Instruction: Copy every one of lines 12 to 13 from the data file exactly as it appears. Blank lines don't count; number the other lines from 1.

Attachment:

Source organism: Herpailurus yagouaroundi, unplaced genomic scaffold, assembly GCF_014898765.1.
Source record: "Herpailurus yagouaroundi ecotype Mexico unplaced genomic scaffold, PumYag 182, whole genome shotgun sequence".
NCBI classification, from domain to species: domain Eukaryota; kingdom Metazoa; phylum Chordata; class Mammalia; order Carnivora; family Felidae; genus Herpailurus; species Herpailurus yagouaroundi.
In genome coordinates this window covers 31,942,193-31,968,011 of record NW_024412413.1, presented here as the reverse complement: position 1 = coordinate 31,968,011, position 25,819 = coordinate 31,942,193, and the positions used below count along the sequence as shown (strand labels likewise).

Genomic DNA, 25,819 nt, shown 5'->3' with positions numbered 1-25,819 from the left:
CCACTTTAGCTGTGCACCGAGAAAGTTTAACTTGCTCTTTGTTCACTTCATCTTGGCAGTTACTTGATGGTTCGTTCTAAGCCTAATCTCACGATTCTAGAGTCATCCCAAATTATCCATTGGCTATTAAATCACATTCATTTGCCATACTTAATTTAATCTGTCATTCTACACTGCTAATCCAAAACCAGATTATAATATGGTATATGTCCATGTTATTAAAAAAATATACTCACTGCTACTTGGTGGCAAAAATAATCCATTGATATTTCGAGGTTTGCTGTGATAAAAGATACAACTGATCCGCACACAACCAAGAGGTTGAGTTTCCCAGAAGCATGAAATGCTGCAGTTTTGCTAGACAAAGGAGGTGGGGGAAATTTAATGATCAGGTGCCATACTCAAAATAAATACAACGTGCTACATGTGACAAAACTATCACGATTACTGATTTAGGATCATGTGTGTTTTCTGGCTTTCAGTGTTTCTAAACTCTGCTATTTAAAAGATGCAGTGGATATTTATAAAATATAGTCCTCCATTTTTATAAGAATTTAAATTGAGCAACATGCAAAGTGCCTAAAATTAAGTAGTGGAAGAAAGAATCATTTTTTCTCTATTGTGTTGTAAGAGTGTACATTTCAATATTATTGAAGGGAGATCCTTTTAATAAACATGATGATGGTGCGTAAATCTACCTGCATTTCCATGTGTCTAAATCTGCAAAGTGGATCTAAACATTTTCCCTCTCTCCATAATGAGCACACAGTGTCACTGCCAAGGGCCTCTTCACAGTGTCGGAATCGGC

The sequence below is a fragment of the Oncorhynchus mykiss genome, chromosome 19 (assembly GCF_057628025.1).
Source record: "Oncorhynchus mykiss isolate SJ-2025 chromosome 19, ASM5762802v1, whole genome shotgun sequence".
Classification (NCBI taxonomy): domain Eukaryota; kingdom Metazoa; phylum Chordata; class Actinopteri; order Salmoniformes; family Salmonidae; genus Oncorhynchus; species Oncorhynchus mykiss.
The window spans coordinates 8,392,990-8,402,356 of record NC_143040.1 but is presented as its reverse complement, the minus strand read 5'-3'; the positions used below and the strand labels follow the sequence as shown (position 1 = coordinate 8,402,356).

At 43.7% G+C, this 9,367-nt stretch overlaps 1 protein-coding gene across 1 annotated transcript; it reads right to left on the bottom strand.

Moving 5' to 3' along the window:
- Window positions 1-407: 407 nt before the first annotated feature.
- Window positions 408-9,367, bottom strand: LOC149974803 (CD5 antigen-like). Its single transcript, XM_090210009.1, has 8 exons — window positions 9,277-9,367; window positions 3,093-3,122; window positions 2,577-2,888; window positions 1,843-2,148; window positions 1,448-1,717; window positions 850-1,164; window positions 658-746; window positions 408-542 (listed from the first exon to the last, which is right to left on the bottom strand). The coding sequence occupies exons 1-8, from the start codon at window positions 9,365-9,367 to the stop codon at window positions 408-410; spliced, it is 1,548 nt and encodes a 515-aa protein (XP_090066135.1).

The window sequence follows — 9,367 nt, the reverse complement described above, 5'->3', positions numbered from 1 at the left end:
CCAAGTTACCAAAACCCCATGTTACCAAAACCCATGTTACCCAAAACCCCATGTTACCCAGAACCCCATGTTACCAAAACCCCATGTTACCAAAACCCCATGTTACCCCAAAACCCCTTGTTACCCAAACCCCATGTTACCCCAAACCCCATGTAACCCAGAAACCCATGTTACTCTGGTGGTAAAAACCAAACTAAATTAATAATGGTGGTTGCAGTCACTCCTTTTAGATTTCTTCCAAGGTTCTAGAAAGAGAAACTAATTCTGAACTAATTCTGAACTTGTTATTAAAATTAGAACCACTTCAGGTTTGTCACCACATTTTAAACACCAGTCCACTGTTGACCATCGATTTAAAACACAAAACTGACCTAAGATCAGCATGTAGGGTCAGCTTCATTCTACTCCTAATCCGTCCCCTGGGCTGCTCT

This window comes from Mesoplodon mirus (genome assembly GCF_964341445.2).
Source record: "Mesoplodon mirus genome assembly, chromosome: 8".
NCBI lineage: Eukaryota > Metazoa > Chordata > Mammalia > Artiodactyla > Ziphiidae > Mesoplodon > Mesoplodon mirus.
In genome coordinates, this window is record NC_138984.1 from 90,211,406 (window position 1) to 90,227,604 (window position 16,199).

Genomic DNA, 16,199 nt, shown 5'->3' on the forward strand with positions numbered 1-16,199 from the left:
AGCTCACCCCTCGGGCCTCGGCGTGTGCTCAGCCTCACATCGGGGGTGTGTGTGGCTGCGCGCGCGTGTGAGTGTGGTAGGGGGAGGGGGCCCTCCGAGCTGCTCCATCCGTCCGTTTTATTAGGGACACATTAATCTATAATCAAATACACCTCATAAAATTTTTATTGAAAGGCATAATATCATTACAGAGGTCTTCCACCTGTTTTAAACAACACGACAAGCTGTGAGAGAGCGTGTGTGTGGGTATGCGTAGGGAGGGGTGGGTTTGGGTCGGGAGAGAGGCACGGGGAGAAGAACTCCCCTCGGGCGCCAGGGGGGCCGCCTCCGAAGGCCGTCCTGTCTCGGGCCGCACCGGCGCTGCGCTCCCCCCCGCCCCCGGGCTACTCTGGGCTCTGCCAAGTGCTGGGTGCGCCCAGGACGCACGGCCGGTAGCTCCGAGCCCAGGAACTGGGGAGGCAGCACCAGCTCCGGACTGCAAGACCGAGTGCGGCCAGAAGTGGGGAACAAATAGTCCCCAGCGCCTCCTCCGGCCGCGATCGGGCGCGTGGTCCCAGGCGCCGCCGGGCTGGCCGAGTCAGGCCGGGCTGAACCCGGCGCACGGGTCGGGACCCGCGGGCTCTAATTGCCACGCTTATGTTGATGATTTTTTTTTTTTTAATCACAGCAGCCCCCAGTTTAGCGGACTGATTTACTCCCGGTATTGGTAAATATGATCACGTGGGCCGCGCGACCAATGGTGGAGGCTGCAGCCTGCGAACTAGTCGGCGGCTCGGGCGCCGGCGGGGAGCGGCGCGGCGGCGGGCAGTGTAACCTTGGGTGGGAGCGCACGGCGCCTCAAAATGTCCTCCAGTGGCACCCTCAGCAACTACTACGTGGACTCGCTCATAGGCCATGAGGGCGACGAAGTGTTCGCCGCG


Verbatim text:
Moving 5' to 3' along the window:
- Window positions 1-407: 407 nt before the first annotated feature.